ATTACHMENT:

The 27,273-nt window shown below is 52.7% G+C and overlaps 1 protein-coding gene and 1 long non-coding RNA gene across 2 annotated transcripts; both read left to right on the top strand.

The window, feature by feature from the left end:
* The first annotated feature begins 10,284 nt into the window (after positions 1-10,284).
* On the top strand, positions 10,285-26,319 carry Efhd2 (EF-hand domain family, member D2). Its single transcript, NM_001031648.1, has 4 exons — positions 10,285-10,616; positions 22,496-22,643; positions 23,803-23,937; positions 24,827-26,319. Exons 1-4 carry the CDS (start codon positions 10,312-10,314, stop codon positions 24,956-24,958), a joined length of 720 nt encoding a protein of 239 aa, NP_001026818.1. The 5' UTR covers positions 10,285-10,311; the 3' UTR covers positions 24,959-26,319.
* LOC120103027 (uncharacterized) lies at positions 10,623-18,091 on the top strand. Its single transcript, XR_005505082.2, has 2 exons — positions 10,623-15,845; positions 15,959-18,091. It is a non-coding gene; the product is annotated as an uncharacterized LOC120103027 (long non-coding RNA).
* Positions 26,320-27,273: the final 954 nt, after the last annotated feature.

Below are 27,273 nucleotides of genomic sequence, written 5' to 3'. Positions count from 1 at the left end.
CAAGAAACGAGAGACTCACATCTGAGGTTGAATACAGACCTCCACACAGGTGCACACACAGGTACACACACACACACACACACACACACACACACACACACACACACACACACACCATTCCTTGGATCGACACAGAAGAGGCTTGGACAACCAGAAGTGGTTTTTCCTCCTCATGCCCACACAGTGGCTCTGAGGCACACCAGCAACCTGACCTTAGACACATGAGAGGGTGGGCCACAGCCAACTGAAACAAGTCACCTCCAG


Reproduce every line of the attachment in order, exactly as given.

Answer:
The 27,273-nt window shown below is 52.7% G+C and overlaps 1 protein-coding gene and 1 long non-coding RNA gene across 2 annotated transcripts; both read left to right on the top strand.

The window, feature by feature from the left end:
* The first annotated feature begins 10,284 nt into the window (after positions 1-10,284).
* On the top strand, positions 10,285-26,319 carry Efhd2 (EF-hand domain family, member D2). Its single transcript, NM_001031648.1, has 4 exons — positions 10,285-10,616; positions 22,496-22,643; positions 23,803-23,937; positions 24,827-26,319. Exons 1-4 carry the CDS (start codon positions 10,312-10,314, stop codon positions 24,956-24,958), a joined length of 720 nt encoding a protein of 239 aa, NP_001026818.1. The 5' UTR covers positions 10,285-10,311; the 3' UTR covers positions 24,959-26,319.
* LOC120103027 (uncharacterized) lies at positions 10,623-18,091 on the top strand. Its single transcript, XR_005505082.2, has 2 exons — positions 10,623-15,845; positions 15,959-18,091. It is a non-coding gene; the product is annotated as an uncharacterized LOC120103027 (long non-coding RNA).
* Positions 26,320-27,273: the final 954 nt, after the last annotated feature.

Below are 27,273 nucleotides of genomic sequence, written 5' to 3'. Positions count from 1 at the left end.
CAAGAAACGAGAGACTCACATCTGAGGTTGAATACAGACCTCCACACAGGTGCACACACAGGTACACACACACACACACACACACACACACACACACACACACACACACACACACCATTCCTTGGATCGACACAGAAGAGGCTTGGACAACCAGAAGTGGTTTTTCCTCCTCATGCCCACACAGTGGCTCTGAGGCACACCAGCAACCTGACCTTAGACACATGAGAGGGTGGGCCACAGCCAACTGAAACAAGTCACCTCCAG